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Evidence Based Medicine – Introduction & Information Resources Dr. Suman Bhusan Bhattacharyya MBBS, ADHA, MBA &

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Presentation on theme: "Evidence Based Medicine – Introduction & Information Resources Dr. Suman Bhusan Bhattacharyya MBBS, ADHA, MBA &"— Presentation transcript:

1 Evidence Based Medicine – Introduction & Information Resources Dr. Suman Bhusan Bhattacharyya MBBS, ADHA, MBA &

2 An Evaluation What? Why? Where? How? Pain areas…

3 Evidence Based Medicine – What? Widely credited to have been coined by Dr. David Eddy of Kaiser Permanente It is believed that its philosophical base dates back to the sceptics of post-revolutionary France (Xavier Bichat, Pierre Louis, François Magendie) May have origins in China, B.C. The conscientious, explicit and judicious use of current best evidence in making clinical decisions about the care of individual patients (Dr. David Sackett, 1996)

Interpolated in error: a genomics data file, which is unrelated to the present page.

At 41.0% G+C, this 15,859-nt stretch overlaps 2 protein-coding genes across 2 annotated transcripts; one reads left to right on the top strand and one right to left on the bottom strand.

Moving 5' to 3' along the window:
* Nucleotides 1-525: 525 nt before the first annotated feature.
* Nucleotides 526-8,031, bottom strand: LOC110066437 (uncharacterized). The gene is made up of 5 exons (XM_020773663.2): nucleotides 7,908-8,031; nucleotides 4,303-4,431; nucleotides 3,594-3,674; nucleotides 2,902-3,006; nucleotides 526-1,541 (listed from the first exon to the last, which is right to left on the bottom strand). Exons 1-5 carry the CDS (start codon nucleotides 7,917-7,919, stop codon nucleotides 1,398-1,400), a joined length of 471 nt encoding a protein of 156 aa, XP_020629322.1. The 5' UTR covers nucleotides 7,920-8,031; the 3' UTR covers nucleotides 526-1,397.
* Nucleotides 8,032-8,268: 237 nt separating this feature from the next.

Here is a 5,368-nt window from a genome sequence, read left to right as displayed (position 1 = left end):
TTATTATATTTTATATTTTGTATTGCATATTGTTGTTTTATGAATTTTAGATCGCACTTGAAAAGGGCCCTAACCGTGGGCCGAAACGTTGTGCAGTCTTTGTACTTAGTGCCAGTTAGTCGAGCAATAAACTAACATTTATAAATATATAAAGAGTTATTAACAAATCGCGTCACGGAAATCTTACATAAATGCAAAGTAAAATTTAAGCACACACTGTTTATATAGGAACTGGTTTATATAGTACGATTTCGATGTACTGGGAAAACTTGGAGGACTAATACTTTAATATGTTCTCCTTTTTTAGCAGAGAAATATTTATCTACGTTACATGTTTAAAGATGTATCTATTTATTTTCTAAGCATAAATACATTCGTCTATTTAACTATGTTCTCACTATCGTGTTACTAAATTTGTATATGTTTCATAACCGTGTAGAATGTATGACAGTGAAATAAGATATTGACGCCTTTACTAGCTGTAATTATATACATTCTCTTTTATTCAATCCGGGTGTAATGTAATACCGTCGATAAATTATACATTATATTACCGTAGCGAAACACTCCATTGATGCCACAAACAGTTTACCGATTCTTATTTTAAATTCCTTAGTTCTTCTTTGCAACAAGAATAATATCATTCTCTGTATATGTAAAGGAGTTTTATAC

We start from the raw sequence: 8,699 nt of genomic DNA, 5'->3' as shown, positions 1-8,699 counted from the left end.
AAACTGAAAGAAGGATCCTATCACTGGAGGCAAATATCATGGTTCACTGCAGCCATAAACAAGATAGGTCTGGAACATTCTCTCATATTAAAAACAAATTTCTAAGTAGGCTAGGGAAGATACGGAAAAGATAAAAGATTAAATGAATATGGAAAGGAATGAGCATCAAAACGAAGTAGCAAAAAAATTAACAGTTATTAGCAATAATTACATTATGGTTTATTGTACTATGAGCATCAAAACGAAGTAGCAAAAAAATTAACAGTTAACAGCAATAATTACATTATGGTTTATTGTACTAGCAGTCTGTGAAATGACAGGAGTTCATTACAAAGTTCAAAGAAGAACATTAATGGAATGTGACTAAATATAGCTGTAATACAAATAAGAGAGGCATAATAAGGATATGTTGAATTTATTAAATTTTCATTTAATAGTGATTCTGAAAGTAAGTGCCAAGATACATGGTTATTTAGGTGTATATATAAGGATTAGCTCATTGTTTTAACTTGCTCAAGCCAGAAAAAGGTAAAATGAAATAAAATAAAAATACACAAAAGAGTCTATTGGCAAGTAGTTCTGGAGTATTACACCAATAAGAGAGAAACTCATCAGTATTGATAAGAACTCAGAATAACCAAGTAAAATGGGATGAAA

4 Evidence Based Medicine - When? There is evidence that something works, is good and benefits the patient, do it There is evidence that something does not work, is harmful, does not benefit the patient, do not do it There is insufficient evidence, be conservative, relying on individual clinician expertise

5 Evidence Based Practice - What? Any practice that applies up-to-date information from relevant and valid research about the usefulness of various diagnostic tests or the predictive power of prognostic factors or the beneficence of a particular treatment method across healthcare, including education, practice management and health economics, it is said to be EBM-enabled.

6 Evidence Based Enablement, but… Mere application of evidence based medicine is in itself simply not good enough. The end results need to be validated. This is done by performing outcomes analysis, preferably on a continuous basis